As a discipline, the study of Biblical Hebrew grammar began largely among Arabic-speaking Jews of the Middle Ages, particularly in the ʿAbbasid period (750–1258 CE). Indeed, it has long been acknowledged by scholars that the Hebrew grammatical tradition, in many ways, grew up out of and alongside the Arabic grammatical tradition. Many concepts present in Hebrew grammar have their origins in the writings of Arabic grammarians of the ʿAbbasid period. And yet, as recent linguistic and anthropological work has shown, setting down ‘the grammar’ of a language can be as much an ideological or political activity as an academic one.
In addition to the language itself, speech communities also share beliefs and attitudes about that language—what linguistic anthropologists would term a ‘language ideology’. Language ideology can have a dramatic impact on what forms of the language one regards as acceptable and what sort of rules one imposes on and through their description of the language. Nevertheless, while much work has been done on the interface between Hebrew and Arabic grammar and literature in the Middle Ages, interface of their respective language ideologies has yet to be treated theoretically or systematically.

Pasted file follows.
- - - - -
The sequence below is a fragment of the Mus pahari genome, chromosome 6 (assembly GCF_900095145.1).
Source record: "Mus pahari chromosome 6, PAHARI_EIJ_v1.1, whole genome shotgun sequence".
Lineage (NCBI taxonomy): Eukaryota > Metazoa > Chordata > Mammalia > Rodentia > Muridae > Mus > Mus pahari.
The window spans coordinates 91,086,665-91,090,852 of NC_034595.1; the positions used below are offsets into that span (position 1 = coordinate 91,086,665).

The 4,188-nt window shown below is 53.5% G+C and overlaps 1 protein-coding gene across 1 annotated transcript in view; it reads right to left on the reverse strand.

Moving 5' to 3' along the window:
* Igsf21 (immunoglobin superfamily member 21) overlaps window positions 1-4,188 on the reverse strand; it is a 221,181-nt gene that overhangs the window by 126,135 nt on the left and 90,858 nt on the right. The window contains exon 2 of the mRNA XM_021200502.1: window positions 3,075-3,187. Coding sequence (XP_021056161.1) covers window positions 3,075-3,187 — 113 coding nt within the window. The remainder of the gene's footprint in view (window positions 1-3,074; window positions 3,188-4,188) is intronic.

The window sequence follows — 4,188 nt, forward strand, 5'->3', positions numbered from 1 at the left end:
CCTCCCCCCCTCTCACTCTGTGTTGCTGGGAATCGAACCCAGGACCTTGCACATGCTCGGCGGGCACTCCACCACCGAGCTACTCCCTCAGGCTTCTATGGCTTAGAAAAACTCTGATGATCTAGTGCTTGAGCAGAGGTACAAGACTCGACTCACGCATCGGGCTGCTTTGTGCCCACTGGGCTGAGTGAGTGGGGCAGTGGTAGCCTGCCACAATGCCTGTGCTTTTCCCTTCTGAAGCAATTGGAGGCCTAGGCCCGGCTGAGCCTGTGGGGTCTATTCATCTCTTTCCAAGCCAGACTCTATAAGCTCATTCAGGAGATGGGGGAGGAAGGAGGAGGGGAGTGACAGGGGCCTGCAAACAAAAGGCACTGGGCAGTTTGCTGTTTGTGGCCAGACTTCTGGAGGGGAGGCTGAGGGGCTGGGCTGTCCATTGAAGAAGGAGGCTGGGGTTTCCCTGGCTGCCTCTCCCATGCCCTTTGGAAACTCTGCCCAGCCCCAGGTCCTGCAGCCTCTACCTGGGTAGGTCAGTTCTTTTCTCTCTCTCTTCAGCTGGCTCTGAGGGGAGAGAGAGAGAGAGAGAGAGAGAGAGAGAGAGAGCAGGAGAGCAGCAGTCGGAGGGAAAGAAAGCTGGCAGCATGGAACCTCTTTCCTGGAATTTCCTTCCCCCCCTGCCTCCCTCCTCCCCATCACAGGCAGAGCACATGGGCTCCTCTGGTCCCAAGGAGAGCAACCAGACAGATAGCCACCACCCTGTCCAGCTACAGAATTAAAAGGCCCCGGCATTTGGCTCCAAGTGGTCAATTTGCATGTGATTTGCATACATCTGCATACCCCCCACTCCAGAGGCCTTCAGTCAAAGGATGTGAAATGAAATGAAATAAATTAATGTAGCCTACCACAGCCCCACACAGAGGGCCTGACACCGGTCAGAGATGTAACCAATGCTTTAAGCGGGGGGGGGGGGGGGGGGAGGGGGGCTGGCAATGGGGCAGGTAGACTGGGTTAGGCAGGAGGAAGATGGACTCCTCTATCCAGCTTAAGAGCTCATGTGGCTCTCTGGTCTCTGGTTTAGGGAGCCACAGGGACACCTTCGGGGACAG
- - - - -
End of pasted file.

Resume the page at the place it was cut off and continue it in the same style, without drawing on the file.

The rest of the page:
In the present book, then, we survey six specific characteristics of a ‘standard language ideology’ that appear in both the writings of the Hebrew grammarians who wrote in Judeo-Arabic and the Arabic grammarians during the ʿAbbasid period. Such striking lines of linguistic-ideological similarity suggest that it may not have been only grammatical concepts or literary genres that the medieval Hebrew grammarians inherited from the Arabic grammatical tradition, but a way of thinking about language as well.